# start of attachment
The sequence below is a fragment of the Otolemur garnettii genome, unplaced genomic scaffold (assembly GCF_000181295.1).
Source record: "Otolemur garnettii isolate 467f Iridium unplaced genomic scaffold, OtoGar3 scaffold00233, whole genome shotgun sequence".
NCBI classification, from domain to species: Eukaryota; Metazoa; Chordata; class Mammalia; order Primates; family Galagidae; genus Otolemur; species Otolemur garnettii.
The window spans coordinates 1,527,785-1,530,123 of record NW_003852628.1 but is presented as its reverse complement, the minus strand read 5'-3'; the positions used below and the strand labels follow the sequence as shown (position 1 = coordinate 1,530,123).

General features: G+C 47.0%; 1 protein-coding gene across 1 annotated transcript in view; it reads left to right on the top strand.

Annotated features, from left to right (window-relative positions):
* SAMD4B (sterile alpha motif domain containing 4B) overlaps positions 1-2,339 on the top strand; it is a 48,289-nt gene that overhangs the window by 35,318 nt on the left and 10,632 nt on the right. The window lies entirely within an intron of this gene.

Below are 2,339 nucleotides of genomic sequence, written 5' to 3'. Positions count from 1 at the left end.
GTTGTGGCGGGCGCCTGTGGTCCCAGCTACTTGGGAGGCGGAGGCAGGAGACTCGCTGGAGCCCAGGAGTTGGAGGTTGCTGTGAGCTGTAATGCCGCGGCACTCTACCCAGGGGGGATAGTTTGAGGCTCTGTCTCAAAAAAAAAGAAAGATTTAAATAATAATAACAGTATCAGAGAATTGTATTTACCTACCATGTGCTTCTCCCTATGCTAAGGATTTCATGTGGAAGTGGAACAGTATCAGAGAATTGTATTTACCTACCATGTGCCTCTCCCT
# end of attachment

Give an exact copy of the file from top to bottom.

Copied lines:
The sequence below is a fragment of the Otolemur garnettii genome, unplaced genomic scaffold (assembly GCF_000181295.1).
Source record: "Otolemur garnettii isolate 467f Iridium unplaced genomic scaffold, OtoGar3 scaffold00233, whole genome shotgun sequence".
NCBI classification, from domain to species: Eukaryota; Metazoa; Chordata; class Mammalia; order Primates; family Galagidae; genus Otolemur; species Otolemur garnettii.
The window spans coordinates 1,527,785-1,530,123 of record NW_003852628.1 but is presented as its reverse complement, the minus strand read 5'-3'; the positions used below and the strand labels follow the sequence as shown (position 1 = coordinate 1,530,123).

General features: G+C 47.0%; 1 protein-coding gene across 1 annotated transcript in view; it reads left to right on the top strand.

Annotated features, from left to right (window-relative positions):
* SAMD4B (sterile alpha motif domain containing 4B) overlaps positions 1-2,339 on the top strand; it is a 48,289-nt gene that overhangs the window by 35,318 nt on the left and 10,632 nt on the right. The window lies entirely within an intron of this gene.

Below are 2,339 nucleotides of genomic sequence, written 5' to 3'. Positions count from 1 at the left end.
GTTGTGGCGGGCGCCTGTGGTCCCAGCTACTTGGGAGGCGGAGGCAGGAGACTCGCTGGAGCCCAGGAGTTGGAGGTTGCTGTGAGCTGTAATGCCGCGGCACTCTACCCAGGGGGGATAGTTTGAGGCTCTGTCTCAAAAAAAAAGAAAGATTTAAATAATAATAACAGTATCAGAGAATTGTATTTACCTACCATGTGCTTCTCCCTATGCTAAGGATTTCATGTGGAAGTGGAACAGTATCAGAGAATTGTATTTACCTACCATGTGCCTCTCCCT